Massachusetts was the arm-twister in this case. In late May 1862, Gov. John Andrew had begun an effort to force a change in federal policy by allowing advance payment of bounties. Stanton rejected him, so Andrew turned to Henry Wilson, his junior senator, who was chair of the Senate Committee on Military Affairs and the Militia in the 37th and 38th Congresses. On June 21, Wilson secured congressional approval of the practice of advance payment of bounties. Andrew held out from the governors' call for troops until he got Stanton to approve what Congress had authorized: advance payment of $25 of the $100 federal bounty.

This was the cause of Seward's frantic telegram. Stanton replied that this was a "judicious" plan, and that he would see to it that the necessary legal changes were made to allow this, which was done, and the advance was ordered on July 1. Andrew was responsible for other changes in government policy; on July 21, Stanton answered a request from Andrew, "you are authorized to say that new recruits for old regiments will be mustered [out] with the regiment." In other words, the "three year" volunteers might only end up serving two years. The offer was soon extended to the other states.

Massachusetts, wealthy and well-organized, could affort to play the quota game. Other states could not. Morton, the Indiana governor, in a "confidential" July 9 letter to Lincoln (also signed by Indiana's state officers), strongly suggested the administration consider a draft. "The undersigned would urge upon you the vital importance of procuring the passage of a law by Congress by which men can be drafted into the Army. If Congress shall adjourn without doing this you will doubtless have to call them together for the purpose. We send you this as the result of our conclusions from what we know of the condition of the Northwest."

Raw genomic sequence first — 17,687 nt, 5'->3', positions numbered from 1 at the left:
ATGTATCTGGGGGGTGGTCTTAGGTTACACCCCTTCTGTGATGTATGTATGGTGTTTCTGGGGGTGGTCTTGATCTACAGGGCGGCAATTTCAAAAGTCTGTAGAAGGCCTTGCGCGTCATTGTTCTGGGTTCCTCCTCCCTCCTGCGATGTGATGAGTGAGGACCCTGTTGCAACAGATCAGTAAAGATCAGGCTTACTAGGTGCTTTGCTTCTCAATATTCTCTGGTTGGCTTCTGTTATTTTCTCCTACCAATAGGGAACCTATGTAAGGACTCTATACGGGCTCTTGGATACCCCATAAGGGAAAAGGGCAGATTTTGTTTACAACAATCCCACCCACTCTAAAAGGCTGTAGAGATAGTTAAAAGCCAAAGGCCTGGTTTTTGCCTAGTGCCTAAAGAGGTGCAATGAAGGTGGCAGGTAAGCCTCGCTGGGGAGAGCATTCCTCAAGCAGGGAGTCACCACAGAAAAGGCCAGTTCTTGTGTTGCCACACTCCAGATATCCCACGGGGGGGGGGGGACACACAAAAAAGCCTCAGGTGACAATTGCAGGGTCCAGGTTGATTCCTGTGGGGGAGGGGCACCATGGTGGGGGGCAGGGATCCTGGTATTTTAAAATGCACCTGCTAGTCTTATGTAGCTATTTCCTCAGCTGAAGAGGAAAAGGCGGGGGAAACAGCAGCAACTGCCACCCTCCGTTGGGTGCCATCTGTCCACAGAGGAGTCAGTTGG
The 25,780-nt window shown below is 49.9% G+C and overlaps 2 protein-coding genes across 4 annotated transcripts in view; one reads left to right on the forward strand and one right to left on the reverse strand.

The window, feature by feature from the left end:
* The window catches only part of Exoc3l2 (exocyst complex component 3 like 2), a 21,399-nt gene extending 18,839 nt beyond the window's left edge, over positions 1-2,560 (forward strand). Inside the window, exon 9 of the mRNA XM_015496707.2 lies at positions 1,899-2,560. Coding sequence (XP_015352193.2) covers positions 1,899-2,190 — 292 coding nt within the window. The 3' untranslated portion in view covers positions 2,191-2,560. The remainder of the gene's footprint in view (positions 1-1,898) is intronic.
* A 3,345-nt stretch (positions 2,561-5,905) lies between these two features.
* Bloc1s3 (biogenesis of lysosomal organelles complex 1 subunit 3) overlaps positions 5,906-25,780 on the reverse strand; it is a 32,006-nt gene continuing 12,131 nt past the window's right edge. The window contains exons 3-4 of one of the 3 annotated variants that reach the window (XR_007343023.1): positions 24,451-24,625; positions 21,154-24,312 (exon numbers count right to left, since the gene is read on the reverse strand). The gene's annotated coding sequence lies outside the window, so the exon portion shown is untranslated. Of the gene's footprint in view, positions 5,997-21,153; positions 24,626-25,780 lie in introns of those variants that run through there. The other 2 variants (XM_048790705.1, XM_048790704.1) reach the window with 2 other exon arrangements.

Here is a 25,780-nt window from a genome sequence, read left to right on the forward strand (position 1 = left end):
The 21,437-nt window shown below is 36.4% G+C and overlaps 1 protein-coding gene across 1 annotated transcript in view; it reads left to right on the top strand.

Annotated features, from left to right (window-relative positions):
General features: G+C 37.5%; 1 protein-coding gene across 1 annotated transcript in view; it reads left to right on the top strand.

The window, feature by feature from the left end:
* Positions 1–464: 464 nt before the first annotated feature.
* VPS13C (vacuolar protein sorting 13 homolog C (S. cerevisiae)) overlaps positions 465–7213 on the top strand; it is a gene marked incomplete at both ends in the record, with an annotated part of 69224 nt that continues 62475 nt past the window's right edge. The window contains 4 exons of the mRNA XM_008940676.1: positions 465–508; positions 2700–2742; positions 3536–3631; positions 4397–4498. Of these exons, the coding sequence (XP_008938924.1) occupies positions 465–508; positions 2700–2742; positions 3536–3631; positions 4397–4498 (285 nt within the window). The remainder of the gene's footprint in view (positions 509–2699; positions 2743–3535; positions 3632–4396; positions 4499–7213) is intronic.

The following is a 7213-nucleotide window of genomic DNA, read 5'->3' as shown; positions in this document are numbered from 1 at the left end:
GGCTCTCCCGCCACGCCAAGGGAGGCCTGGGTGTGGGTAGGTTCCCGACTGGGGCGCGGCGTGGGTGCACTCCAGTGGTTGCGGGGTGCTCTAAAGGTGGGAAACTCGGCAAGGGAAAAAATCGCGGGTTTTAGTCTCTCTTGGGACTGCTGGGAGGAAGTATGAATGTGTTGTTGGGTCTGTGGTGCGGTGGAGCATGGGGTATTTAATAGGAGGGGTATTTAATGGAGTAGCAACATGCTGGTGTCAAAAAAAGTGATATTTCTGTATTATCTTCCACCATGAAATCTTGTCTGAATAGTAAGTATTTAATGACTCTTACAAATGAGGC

On July 14, Gov. E.D. Morgan of New York also wrote to the administration, expressing the same sentiment. "Congress should not adjourn without providing by law, if it has the power to do it, for filling up the volunteer regiments in the field and those now organizing by a draft."

"It was now recognized that the previous year's enlistment of 700,000 represented the full, hard core of patriotic citizenry," one historian has written.[6] This was recognized in the camp tents, as well as in the White House. The volunteers of '61 were jaded to army life and resentful of the incompetence of their generals. By the end of July, they could add to their list of gripes bitter feelings toward those still at home.

Maj. Octavius Bull in the 53rd Pa. Infantry Regiment wrote home to his brother on Aug. 1, 1862. The letter is more eloquent and witty than most, but the sentiment is that of hundreds of letters and diaries from the Army of the Potomac in those months:

"What has become of the much vaunted bravery and stubborn will of the 'Northern Freemen' which we were wont to hear during every political campaign? How is it that, beside the bounty of $100 given by the U.S., the state must add half as much more? And then how very rapidly recruiting progresses -- truly 'Northern Freemen' do love their country! Yes, so much that no inducement except positive force can get them over state lines! Oh, what patriotism. Ain't you proud of your birthright?

"We can never conquer the South in this way, don't you begin to realize it? How now about the war being over in three months? But I'm sick of this subject. We've been here, begging for reinforcements from a population of twenty millions, and have received two brigades, the aggregate of which is probably three thousand men, not more."[7]

Those close to the Northern war effort had awakened to reality by the start of summer. On July 8, Seward wrote privately that he feared a draft would be necessary, but he cautioned that "we ... first prove that it is so, by trying the old way." [8]